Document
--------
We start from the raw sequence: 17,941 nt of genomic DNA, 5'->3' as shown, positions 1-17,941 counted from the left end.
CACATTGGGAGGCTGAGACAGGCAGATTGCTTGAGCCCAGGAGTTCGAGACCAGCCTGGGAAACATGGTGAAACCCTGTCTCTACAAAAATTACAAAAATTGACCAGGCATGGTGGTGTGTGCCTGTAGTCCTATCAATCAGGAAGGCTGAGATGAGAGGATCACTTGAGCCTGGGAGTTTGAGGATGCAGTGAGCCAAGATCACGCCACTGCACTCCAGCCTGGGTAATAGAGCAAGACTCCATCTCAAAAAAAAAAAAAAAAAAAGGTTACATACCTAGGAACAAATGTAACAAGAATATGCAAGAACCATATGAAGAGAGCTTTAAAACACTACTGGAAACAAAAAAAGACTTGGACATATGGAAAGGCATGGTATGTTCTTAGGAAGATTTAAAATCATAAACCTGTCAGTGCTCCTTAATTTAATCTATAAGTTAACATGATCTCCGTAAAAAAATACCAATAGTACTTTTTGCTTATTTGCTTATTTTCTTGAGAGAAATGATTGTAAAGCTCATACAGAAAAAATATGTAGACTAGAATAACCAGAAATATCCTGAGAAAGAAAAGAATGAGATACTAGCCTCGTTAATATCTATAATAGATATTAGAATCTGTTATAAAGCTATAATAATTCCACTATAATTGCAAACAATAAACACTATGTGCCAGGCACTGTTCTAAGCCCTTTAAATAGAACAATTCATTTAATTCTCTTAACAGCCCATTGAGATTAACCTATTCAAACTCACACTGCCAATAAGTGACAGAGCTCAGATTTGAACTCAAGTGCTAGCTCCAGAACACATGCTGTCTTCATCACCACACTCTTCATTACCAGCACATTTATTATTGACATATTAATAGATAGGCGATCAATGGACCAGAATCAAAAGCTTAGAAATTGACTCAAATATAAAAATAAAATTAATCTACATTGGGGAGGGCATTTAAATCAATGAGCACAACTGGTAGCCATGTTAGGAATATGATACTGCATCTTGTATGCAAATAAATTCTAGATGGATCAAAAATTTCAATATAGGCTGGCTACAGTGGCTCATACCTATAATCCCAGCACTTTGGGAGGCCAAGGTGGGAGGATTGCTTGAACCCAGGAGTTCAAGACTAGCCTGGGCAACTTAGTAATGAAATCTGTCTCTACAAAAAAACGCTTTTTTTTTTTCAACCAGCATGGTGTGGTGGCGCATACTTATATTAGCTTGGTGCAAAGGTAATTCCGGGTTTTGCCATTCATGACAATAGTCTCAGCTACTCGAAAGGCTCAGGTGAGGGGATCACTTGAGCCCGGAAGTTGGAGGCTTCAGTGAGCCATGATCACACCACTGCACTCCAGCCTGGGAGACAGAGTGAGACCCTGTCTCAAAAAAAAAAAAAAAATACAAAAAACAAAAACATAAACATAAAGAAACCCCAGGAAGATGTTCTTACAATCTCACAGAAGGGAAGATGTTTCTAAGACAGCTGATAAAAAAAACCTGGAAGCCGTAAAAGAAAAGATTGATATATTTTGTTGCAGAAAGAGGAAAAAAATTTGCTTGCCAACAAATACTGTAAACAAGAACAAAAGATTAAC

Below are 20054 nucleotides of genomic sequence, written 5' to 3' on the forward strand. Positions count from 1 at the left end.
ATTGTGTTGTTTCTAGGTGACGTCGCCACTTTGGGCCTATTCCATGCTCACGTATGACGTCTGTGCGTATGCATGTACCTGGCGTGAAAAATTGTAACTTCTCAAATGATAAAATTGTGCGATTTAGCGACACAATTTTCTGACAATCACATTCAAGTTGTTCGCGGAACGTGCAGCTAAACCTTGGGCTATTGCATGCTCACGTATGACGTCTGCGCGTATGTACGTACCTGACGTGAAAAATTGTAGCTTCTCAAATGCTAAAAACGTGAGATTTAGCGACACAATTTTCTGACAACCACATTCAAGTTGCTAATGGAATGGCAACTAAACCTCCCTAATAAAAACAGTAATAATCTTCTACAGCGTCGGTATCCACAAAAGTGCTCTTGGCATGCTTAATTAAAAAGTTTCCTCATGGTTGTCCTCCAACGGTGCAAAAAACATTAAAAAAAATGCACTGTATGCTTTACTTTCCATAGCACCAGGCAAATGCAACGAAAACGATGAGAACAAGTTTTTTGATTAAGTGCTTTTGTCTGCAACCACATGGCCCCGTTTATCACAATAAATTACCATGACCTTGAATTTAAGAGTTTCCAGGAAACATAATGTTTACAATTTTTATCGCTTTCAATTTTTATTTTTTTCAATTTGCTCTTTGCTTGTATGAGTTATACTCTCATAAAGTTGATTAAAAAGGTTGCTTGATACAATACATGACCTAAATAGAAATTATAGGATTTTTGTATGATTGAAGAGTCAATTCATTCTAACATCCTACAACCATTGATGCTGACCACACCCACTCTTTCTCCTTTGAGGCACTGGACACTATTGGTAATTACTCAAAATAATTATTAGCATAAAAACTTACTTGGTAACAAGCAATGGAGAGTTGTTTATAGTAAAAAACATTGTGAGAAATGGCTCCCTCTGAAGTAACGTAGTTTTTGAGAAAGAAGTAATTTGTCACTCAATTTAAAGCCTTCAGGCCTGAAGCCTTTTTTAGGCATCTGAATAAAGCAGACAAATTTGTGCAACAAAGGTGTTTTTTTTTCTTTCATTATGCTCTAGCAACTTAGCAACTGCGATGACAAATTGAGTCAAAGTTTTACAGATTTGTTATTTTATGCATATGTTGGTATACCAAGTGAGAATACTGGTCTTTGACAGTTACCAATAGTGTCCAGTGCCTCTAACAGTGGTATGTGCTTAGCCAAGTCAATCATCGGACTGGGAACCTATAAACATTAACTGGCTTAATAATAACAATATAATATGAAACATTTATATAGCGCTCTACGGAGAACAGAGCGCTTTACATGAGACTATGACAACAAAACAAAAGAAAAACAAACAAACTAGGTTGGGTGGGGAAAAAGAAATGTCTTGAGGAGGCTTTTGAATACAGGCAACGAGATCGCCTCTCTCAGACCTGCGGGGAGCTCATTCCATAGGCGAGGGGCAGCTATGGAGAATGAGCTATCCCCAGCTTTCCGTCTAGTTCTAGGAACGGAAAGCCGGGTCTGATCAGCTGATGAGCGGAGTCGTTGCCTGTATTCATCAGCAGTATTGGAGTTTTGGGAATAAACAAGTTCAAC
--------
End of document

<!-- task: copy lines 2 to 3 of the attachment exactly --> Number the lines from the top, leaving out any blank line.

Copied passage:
CACATTGGGAGGCTGAGACAGGCAGATTGCTTGAGCCCAGGAGTTCGAGACCAGCCTGGGAAACATGGTGAAACCCTGTCTCTACAAAAATTACAAAAATTGACCAGGCATGGTGGTGTGTGCCTGTAGTCCTATCAATCAGGAAGGCTGAGATGAGAGGATCACTTGAGCCTGGGAGTTTGAGGATGCAGTGAGCCAAGATCACGCCACTGCACTCCAGCCTGGGTAATAGAGCAAGACTCCATCTCAAAAAAAAAAAAAAAAAAAGGTTACATACCTAGGAACAAATGTAACAAGAATATGCAAGAACCATATGAAGAGAGCTTTAAAACACTACTGGAAACAAAAAAAGACTTGGACATATGGAAAGGCATGGTATGTTCTTAGGAAGATTTAAAATCATAAACCTGTCAGTGCTCCTTAATTTAATCTATAAGTTAACATGATCTCCGTAAAAAAATACCAATAGTACTTTTTGCTTATTTGCTTATTTTCTTGAGAGAAATGATTGTAAAGCTCATACAGAAAAAATATGTAGACTAGAATAACCAGAAATATCCTGAGAAAGAAAAGAATGAGATACTAGCCTCGTTAATATCTATAATAGATATTAGAATCTGTTATAAAGCTATAATAATTCCACTATAATTGCAAACAATAAACACTATGTGCCAGGCACTGTTCTAAGCCCTTTAAATAGAACAATTCATTTAATTCTCTTAACAGCCCATTGAGATTAACCTATTCAAACTCACACTGCCAATAAGTGACAGAGCTCAGATTTGAACTCAAGTGCTAGCTCCAGAACACATGCTGTCTTCATCACCACACTCTTCATTACCAGCACATTTATTATTGACATATTAATAGATAGGCGATCAATGGACCAGAATCAAAAGCTTAGAAATTGACTCAAATATAAAAATAAAATTAATCTACATTGGGGAGGGCATTTAAATCAATGAGCACAACTGGTAGCCATGTTAGGAATATGATACTGCATCTTGTATGCAAATAAATTCTAGATGGATCAAAAATTTCAATATAGGCTGGCTACAGTGGCTCATACCTATAATCCCAGCACTTTGGGAGGCCAAGGTGGGAGGATTGCTTGAACCCAGGAGTTCAAGACTAGCCTGGGCAACTTAGTAATGAAATCTGTCTCTACAAAAAAACGCTTTTTTTTTTTCAACCAGCATGGTGTGGTGGCGCATACTTATATTAGCTTGGTGCAAAGGTAATTCCGGGTTTTGCCATTCATGACAATAGTCTCAGCTACTCGAAAGGCTCAGGTGAGGGGATCACTTGAGCCCGGAAGTTGGAGGCTTCAGTGAGCCATGATCACACCACTGCACTCCAGCCTGGGAGACAGAGTGAGACCCTGTCTCAAAAAAAAAAAAAAAATACAAAAAACAAAAACATAAACATAAAGAAACCCCAGGAAGATGTTCTTACAATCTCACAGAAGGGAAGATGTTTCTAAGACAGCTGATAAAAAAAACCTGGAAGCCGTAAAAGAAAAGATTGATATATTTTGTTGCAGAAAGAGGAAAAAAATTTGCTTGCCAACAAATACTGTAAACAAGAACAAAAGATTAAC

Below are 20054 nucleotides of genomic sequence, written 5' to 3' on the forward strand. Positions count from 1 at the left end.